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Questions 101: What to Ask a Potential Employee


The questions you ask a prospective employee during an interview can be extremely telling, especially if you ask the right questions. Before you start pulling random questions out of a hat, consider Meredith DePersia’s favorite questions, and why each is key in Active Sports Clubs’ hiring process.

Q1: What excites you about working for our company?

During an interview, one of DePersia’s main concerns is figuring out whether a prospect is simply interested in a job or wants a career. This question helps flesh that out.

“Someone who is excited about the opportunity will have researched the company history in advance and can name specific reasons they are interested in the position, with these reasons relating to the organization and their own personal goals,” explained DePersia. “Candidates should demonstrate that they understand the position they are applying for — if they don’t, how are they sure they would be a good fit?”

Q2: What things don’t you like to do?

If a person hates dealing with customer complaints and has applied for a job at the front desk, this question can help uncover that fatal flaw.

“By asking a candidate what they don’t like to do, you hope to receive an honest answer about the job duties that they won’t enjoy performing,” said DePersia. “This doesn’t mean that a candidate should favor every aspect of their job, but certain dislikes can be a tell-tale sign whether someone is a good fit for a position.”

In addition, this can also be applied to the other side of the coin. “A candidate who says she does not like to work in a slow-paced administrative environment would, in fact, be a good candidate for the fast-paced, high-touch service desk environment,” said DePersia. “By understanding what a candidate will not enjoy doing you will avoid putting them in a role that they will not excel in, and you just may identify them for another role in which they will.”

Q3: Can you tell me about the last person you had to fire (in a management position)?

“This is a situational question that is a must when hiring a manager,” said DePersia. “You don’t want to hire a manager who likes to fire people, and you don’t want to hire one that takes it lightly, or is averse to it altogether.”

According to DePersia, a prospect’s answer to this particular question should convey whether or not they have empathy, which is essential to a management position.

“Terminating employees requires a high level of professional maturity and empathy,” said DePersia. “Good managers do not like to fire people. It’s one of the most difficult parts of their job. While you want a manager to feel the weight of the responsibility, you don’t want them to shy away from the task either. Good managers recognize that terminating an employee should be a last resort, meaning there are no other options for this employee.”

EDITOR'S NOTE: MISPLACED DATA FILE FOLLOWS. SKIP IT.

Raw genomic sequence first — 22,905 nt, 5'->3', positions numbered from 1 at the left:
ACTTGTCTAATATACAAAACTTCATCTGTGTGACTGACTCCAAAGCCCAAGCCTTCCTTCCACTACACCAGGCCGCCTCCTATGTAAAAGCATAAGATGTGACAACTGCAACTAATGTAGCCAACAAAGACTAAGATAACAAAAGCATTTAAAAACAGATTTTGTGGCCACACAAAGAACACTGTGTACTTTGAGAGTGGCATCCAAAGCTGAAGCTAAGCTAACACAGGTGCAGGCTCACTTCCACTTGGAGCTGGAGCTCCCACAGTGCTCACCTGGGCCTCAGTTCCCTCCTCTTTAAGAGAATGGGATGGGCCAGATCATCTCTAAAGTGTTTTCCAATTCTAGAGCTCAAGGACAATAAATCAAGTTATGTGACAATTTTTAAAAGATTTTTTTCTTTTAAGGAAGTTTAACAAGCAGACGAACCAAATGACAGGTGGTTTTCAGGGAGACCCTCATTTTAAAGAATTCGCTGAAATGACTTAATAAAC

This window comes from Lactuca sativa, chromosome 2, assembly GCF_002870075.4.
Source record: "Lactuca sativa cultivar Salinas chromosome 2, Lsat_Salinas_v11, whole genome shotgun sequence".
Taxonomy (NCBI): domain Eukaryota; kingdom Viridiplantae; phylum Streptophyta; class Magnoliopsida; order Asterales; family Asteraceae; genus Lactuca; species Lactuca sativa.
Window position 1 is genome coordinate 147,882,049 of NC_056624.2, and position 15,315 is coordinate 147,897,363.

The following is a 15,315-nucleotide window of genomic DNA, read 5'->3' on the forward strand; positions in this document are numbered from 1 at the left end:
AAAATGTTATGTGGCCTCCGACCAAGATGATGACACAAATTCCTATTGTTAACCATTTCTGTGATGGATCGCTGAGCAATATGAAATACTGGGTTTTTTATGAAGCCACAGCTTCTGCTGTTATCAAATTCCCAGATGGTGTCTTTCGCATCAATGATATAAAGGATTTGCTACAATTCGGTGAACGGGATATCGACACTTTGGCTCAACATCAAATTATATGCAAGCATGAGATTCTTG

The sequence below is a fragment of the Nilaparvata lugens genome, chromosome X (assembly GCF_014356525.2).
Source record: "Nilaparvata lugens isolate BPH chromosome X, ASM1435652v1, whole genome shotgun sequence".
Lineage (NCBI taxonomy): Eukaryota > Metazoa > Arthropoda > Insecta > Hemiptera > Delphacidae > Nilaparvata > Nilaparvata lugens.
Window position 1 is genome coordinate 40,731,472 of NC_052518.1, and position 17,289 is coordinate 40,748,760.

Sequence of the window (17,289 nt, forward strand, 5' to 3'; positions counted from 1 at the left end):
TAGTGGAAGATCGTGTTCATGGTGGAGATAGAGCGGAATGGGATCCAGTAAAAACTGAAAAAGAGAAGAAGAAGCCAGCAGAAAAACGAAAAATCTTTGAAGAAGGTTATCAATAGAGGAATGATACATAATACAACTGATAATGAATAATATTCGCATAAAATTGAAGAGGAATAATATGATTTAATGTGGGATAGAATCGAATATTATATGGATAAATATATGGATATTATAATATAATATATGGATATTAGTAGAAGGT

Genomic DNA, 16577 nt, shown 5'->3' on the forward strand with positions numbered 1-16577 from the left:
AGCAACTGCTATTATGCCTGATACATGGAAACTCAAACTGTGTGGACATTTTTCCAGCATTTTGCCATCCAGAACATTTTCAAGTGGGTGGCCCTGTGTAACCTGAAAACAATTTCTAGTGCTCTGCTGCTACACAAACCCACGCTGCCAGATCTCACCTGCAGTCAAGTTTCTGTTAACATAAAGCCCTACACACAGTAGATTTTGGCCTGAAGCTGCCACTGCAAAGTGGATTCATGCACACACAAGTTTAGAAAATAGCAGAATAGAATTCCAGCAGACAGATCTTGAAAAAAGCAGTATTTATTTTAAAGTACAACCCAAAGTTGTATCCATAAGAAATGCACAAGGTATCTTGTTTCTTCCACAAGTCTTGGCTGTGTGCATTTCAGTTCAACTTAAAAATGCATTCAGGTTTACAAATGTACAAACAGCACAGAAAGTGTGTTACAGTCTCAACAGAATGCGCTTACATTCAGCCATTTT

Q4: What is your greatest area in need of improvement?

DePersia believes that self-awareness is an important quality in any employee. “Employees who are not in touch with their own level of competence are difficult to coach,” she said. “How do you develop someone who disagrees that they need to be developed? It’s nearly impossible.”

This question should reveal if someone’s weakness will hinder their job performance in a specific role. “It doesn’t mean it disqualifies the candidate from being hired, but at least the manager knows what areas to focus on in training to help the employee improve,” said DePersia. “Everyone has areas in need of improvement. But only those who actually improve are those that have a strong sense of self-awareness and the desire to do so.”

Q5: Can you tell me about a time you faced an ethical dilemma?

“Ethical employees support a positive company culture through behavior driven by values,” said DePersia. “Making ethical decisions are not easy, and while many decisions will be clear cut, often times they take time for someone to work through.”

In the answer to this question, look for someone who can recognize when they are faced with an ethical dilemma and has an ethical decision-making process to rely on in times of uncertainty, DePersia explained.

“Candidates should be able to define the dilemma, what solutions they explored to resolve the dilemma, which solution they ultimately chose, how they implemented the solution and what they learned as a result,” said DePersia. “What you are looking to learn is that when faced with an ethical dilemma an employee will take care in their decision making, and that their decision will be made with integrity.”


Rachel Zabonick-Chonko

Rachel Zabonick-Chonko is the editor-in-chief of Club Solutions Magazine. She can be reached at rachel@peakemedia.com.

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